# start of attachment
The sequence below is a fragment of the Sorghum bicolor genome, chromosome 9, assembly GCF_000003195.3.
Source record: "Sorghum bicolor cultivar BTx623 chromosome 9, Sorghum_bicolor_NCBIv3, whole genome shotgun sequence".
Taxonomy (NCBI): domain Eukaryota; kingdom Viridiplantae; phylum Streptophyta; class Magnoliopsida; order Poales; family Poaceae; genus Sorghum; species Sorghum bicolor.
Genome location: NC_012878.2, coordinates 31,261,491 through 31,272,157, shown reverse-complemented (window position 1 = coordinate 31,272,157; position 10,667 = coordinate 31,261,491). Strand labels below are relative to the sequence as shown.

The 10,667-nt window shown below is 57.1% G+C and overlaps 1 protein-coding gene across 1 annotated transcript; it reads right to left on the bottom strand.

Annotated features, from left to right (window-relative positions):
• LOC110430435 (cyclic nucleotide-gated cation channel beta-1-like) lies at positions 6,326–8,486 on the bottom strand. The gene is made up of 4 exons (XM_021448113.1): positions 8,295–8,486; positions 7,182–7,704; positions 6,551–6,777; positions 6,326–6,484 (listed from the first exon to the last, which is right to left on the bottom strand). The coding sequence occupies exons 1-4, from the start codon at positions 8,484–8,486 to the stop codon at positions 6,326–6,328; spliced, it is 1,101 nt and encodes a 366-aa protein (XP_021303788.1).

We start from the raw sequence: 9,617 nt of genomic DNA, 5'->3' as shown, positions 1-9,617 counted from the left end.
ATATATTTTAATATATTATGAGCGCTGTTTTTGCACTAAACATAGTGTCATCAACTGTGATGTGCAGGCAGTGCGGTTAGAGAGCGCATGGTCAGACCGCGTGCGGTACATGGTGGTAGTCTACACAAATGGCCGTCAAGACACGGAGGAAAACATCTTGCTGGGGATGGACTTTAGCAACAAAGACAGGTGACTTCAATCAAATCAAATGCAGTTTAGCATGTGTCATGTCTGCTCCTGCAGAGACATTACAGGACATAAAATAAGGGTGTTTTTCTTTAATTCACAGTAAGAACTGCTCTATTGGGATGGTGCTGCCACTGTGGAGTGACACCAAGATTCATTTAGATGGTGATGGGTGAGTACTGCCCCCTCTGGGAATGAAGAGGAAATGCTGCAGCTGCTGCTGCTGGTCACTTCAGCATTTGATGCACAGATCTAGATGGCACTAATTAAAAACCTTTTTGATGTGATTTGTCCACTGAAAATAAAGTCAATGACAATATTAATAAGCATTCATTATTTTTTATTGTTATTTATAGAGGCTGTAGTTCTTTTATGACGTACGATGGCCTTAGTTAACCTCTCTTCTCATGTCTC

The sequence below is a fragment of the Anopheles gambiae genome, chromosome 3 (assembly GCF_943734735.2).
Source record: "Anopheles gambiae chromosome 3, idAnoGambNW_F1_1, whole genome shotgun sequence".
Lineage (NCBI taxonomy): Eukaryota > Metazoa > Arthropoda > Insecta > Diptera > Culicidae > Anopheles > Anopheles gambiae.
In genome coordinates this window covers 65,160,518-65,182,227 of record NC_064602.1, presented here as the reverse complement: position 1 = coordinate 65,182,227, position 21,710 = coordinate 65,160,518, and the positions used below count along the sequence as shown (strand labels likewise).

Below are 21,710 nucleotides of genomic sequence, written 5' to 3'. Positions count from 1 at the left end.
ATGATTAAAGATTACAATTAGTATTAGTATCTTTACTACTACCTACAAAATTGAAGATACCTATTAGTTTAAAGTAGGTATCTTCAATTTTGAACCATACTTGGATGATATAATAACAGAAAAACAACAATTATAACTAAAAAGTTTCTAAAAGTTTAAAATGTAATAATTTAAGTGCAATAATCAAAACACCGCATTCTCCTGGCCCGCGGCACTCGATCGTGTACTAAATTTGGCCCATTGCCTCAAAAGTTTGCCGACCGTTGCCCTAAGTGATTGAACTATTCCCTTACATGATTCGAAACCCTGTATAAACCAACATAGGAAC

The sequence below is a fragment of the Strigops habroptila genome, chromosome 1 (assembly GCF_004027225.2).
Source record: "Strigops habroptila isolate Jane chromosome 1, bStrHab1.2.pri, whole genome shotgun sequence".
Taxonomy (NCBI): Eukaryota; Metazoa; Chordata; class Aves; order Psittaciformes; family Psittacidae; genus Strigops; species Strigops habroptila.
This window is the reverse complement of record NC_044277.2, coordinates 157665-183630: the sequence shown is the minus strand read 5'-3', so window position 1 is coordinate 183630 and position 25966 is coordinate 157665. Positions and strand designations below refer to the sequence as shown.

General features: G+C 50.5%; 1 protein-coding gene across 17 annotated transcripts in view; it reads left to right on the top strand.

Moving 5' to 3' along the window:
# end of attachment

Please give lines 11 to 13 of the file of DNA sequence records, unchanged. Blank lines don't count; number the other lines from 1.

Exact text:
Source record: "Anopheles gambiae chromosome 3, idAnoGambNW_F1_1, whole genome shotgun sequence".
Lineage (NCBI taxonomy): Eukaryota > Metazoa > Arthropoda > Insecta > Diptera > Culicidae > Anopheles > Anopheles gambiae.
In genome coordinates this window covers 65,160,518-65,182,227 of record NC_064602.1, presented here as the reverse complement: position 1 = coordinate 65,182,227, position 21,710 = coordinate 65,160,518, and the positions used below count along the sequence as shown (strand labels likewise).